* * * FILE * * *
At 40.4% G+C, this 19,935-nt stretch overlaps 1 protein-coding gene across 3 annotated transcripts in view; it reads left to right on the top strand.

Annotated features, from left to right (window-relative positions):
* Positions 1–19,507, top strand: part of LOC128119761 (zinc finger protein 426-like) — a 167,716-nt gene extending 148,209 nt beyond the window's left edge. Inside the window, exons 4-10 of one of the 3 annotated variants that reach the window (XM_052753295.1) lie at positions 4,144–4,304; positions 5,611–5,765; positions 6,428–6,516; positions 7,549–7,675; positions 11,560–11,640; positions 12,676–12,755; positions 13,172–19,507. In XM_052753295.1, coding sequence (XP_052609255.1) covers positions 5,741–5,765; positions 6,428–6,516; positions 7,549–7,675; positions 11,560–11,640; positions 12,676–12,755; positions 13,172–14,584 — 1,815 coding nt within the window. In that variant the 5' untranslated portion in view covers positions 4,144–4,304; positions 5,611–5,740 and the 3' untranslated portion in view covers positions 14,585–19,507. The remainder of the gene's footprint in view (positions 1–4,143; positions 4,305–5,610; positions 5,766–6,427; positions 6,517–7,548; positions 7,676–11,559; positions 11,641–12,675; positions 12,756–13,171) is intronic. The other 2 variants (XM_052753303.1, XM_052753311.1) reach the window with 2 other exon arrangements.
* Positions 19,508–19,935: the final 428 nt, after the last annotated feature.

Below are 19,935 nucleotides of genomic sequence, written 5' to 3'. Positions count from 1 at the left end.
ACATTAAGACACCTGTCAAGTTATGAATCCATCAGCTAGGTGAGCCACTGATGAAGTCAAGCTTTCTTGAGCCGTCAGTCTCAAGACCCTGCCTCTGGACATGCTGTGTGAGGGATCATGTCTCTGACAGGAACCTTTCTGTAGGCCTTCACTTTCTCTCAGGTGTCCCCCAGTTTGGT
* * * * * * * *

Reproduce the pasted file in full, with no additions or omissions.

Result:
At 40.4% G+C, this 19,935-nt stretch overlaps 1 protein-coding gene across 3 annotated transcripts in view; it reads left to right on the top strand.

Annotated features, from left to right (window-relative positions):
* Positions 1–19,507, top strand: part of LOC128119761 (zinc finger protein 426-like) — a 167,716-nt gene extending 148,209 nt beyond the window's left edge. Inside the window, exons 4-10 of one of the 3 annotated variants that reach the window (XM_052753295.1) lie at positions 4,144–4,304; positions 5,611–5,765; positions 6,428–6,516; positions 7,549–7,675; positions 11,560–11,640; positions 12,676–12,755; positions 13,172–19,507. In XM_052753295.1, coding sequence (XP_052609255.1) covers positions 5,741–5,765; positions 6,428–6,516; positions 7,549–7,675; positions 11,560–11,640; positions 12,676–12,755; positions 13,172–14,584 — 1,815 coding nt within the window. In that variant the 5' untranslated portion in view covers positions 4,144–4,304; positions 5,611–5,740 and the 3' untranslated portion in view covers positions 14,585–19,507. The remainder of the gene's footprint in view (positions 1–4,143; positions 4,305–5,610; positions 5,766–6,427; positions 6,517–7,548; positions 7,676–11,559; positions 11,641–12,675; positions 12,756–13,171) is intronic. The other 2 variants (XM_052753303.1, XM_052753311.1) reach the window with 2 other exon arrangements.
* Positions 19,508–19,935: the final 428 nt, after the last annotated feature.

Below are 19,935 nucleotides of genomic sequence, written 5' to 3'. Positions count from 1 at the left end.
ACATTAAGACACCTGTCAAGTTATGAATCCATCAGCTAGGTGAGCCACTGATGAAGTCAAGCTTTCTTGAGCCGTCAGTCTCAAGACCCTGCCTCTGGACATGCTGTGTGAGGGATCATGTCTCTGACAGGAACCTTTCTGTAGGCCTTCACTTTCTCTCAGGTGTCCCCCAGTTTGGT